Reportedly, Abu Deraa was a forger during Saddam's rule, but he now makes his living doing the dirty work of Shiite militias and political parties, whose leadership publicly disavow him. His connection to Moqtada al-Sadr's Mahdi Army is unclear. He may have, at one point, taken orders from al-Sadr, or alternatively played up his connection to the Mahdi Army for his own legitimacy and standing within the Shiite community. Either way, he is most likely now working as a free agent whose actions are publicly denounced by the Shiite leadership but who privately are not altogether unhappy about the "justice" he is inflicting on the Sunni community. Since he mostly operates out of Sadr City and neighboring Shula, he must have at least the tacit approval of al-Sadr since the latter's organization regulates human traffic in the entire area (al-Sharqiyah, November 3).

 

Abu Deraa has mostly been associated with the al-Sadr trend, but it is also rumored that he is supported by Iran (Tehran, not knowing who will emerge as the dominant Shiite group in Iraq, has been supporting all of the Shiite parties). It is also possible that he is supported in some way by the Supreme Council for the Islamic Revolution in Iraq (SCIRI), a powerful party within the United Iraqi Alliance (UIA). SCIRI and the Mahdi Army are rival Shiite groups that are competing for dominance in the UIA. SCIRI has a powerful backer in Iran and is a strong proponent of federalism based on three large regional blocs. SCIRI's power base is mostly in southern Iraq, while al-Sadr is more powerful in Baghdad. Al-Sadr is a nationalist and is opposed to the strong federalization of Iraq. Although he has recently flirted with Iran, his group's connection to Iran is not anywhere near as strong as is SCIRI's.

 

Yet, where does Abu Deraa fit into this picture? There is much confusion about the labyrinth of connections and competing interests among Shiite political parties and Abu Deraa is a piece of that puzzle. Abu Deraa is married to the sister of Hadi al-Amari, the SCIRI Badr Corps commander (author interview, senior Iraqi advisor, November 6). It is not altogether clear what other connection between Abu Deraa and SCIRI exists beyond family ties, but it is safe to assume that the SCIRI's Badr Corps commander is at least aware of Abu Deraa's actions and whereabouts. SCIRI has publicly condemned the sectarian killings conducted by Shiite gangs and militias, despite incidents committed by their own Badr Corps. It is in SCIRI's interest to have Abu Deraa associated with the Mahdi Army. This connection damages the Mahdi Army's and Moqtada al-Sadr's reputation by associating them with such a ruthless figure. It also keeps the political heat on al-Sadr and the Mahdi Army and away from SCIRI. SCIRI is also aware that the U.S. military has been intent on capturing or killing Abu Deraa, and it has not raised any public criticism against these operations.

 

Nevertheless, for both al-Sadr and SCIRI, Abu Deraa is a useful tool because he remains a disposable one. If he is killed or captured, as will likely happen sooner or later, he will have served his purpose in avenging Shiite deaths without tainting the more established political parties, especially SCIRI and Da'wa. For Moqtada al-Sadr, it is in his interests to maintain a murky connection to the death squad leader. The Shiite community applauds Abu Deraa's actions against their former oppressors, making it important for al-Sadr to appear on Abu Deraa's side; at the same time, al-Sadr must distance himself from Abu Deraa's distasteful methods so as not to damage his growing political reputation.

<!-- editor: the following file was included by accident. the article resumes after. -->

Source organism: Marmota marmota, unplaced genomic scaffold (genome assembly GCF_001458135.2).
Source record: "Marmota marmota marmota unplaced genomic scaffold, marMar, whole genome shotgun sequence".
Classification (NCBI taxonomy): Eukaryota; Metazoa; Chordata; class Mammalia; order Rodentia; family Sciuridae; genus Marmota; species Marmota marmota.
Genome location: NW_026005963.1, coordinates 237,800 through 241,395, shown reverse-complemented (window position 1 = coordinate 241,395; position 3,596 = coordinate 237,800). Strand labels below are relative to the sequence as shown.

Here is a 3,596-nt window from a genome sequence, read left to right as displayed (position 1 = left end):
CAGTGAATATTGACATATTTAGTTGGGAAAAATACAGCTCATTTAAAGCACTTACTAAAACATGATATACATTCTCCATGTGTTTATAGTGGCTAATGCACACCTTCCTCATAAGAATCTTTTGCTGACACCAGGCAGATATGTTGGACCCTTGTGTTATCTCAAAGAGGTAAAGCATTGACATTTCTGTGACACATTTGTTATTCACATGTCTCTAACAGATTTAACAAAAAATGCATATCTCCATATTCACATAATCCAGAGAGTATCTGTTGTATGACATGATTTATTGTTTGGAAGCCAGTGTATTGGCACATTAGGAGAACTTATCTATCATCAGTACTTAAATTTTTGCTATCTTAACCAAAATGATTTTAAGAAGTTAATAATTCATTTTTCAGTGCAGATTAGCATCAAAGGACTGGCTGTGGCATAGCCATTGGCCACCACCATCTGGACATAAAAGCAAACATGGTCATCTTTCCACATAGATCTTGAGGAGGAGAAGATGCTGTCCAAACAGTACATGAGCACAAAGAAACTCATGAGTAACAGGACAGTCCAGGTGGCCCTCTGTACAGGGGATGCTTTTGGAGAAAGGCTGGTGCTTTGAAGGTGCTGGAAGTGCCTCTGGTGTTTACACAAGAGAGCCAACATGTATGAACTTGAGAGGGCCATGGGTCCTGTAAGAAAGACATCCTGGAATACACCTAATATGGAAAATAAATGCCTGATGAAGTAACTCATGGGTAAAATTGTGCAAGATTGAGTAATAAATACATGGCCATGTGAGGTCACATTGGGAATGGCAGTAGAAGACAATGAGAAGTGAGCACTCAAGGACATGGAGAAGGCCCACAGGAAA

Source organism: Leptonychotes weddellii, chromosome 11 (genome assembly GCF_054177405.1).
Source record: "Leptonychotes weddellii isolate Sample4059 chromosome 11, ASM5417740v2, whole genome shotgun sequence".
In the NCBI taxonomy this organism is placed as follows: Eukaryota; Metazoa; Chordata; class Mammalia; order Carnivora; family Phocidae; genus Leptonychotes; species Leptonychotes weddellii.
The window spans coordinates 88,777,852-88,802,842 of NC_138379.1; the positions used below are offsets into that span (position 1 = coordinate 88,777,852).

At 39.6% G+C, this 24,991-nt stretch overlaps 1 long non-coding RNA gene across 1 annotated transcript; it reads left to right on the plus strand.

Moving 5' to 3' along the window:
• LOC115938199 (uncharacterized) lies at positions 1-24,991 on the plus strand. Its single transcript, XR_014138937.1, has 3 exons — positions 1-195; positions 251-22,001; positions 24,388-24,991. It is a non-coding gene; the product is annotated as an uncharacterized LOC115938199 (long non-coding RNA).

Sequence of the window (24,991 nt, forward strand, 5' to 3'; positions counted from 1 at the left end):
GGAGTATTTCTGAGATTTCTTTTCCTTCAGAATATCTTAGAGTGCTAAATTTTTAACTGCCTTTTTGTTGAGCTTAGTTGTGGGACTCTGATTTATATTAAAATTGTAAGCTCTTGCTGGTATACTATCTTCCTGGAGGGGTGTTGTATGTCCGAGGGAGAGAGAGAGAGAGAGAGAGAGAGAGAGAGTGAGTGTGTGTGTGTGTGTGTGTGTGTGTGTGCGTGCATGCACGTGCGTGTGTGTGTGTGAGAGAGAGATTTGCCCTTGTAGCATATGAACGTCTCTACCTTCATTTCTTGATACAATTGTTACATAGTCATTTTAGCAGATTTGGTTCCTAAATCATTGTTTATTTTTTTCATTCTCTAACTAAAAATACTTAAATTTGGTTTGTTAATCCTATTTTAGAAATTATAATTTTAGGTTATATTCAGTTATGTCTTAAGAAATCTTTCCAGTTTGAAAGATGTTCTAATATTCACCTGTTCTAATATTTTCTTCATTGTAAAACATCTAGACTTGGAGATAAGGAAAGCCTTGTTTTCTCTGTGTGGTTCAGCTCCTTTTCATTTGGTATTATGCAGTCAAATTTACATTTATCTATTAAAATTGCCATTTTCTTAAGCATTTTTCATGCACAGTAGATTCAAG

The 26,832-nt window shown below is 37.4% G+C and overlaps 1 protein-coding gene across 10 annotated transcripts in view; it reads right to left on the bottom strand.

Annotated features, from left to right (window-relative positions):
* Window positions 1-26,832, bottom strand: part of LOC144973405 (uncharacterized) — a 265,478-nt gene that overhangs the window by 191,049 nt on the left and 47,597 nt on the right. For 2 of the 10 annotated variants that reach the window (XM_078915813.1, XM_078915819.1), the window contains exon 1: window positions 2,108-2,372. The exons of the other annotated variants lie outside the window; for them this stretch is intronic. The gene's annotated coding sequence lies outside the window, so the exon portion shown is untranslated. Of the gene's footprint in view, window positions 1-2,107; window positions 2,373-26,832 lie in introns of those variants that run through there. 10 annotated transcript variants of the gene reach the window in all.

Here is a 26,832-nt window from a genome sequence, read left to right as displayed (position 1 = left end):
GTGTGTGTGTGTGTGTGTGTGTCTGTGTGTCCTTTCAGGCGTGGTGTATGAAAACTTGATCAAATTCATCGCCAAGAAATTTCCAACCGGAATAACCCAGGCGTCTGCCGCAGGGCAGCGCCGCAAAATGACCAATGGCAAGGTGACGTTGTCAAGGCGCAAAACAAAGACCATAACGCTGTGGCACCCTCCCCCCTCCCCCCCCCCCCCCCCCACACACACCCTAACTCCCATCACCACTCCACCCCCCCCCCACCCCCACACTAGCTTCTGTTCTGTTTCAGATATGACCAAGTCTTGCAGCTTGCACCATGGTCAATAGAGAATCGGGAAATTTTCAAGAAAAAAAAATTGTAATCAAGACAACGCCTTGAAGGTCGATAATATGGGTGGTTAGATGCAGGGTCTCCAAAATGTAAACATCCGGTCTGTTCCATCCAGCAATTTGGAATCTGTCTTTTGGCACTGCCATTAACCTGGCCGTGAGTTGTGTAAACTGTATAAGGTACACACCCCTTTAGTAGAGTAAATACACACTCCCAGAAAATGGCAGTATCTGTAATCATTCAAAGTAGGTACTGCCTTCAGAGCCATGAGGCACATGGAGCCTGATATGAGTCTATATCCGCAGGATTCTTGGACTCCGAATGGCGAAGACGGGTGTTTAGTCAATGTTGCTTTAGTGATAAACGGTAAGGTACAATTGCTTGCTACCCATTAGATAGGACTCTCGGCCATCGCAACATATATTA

Al-Sadr understands that the U.S. military seeks to capture or kill Abu Deraa. He has calculated that it is not in his interests to stick out his neck for Abu Deraa and has ordered his followers to avoid confrontation with U.S. troops in Sadr City. Al-Sadr's spokesman said on al-Sharqiyah television on November 3 that "Al Sayed Moqtada al-Sadr and the jihadist al-Sadr trend distance themselves from the deeds that were committed, and are being committed, and which are attributed to the al-Sadr trend."

 

Abu Deraa has been reportedly pushed further and further out of Sadr City. Previously based out of the Lost 70's area of Sadr City—a desolate, largely abandoned area of the poor slum—military operations have forced him to go to the al-Amin district, according to some sources. Others have even speculated that Abu Deraa crossed the eastern border into Iran. Military forces conducted two recent raids targeting Abu Deraa, one in July and most recently on October 25. He escaped in both instances, but in October his son and an associate were killed (al-Jazeera, October 30). Abu Deraa may be able to evade capture for a period of time, but the pressure on him is intense. That same pressure is also on his tacit Shiite backers. Nevertheless, the established Shiite parties, particularly al-Sadr's movement, are still unwilling to take action against him. Al-Sadr, for example, recently released a list of blacklisted members of his party and individuals he claims are acting on his behalf but are not associated with the Mahdi Army—Abu Deraa is not on that list.

 

Conclusion

 

Abu Deraa, however, is only a small part of the larger issue facing Iraq—the splintering of militia groups into uncontrollable gangs. The Mahdi Army may have unleashed Abu Deraa and others like him, but now they are unable to rein him back in, even if they had the will to do so. This development is a serious threat to al-Sadr. Al-Sadr's movement is considered the only legitimate, national, grassroots movement to have emerged out of Iraq since the fall of Saddam Hussein. Having criminal gangs and individuals like Abu Deraa not only associated, but uncontrolled by al-Sadr, marks a serious danger to his legitimacy. If this trend continues, then Moqtada al-Sadr will no longer be viewed as an Iraqi nationalist, but as another partisan Shiite leader beholden to Iran.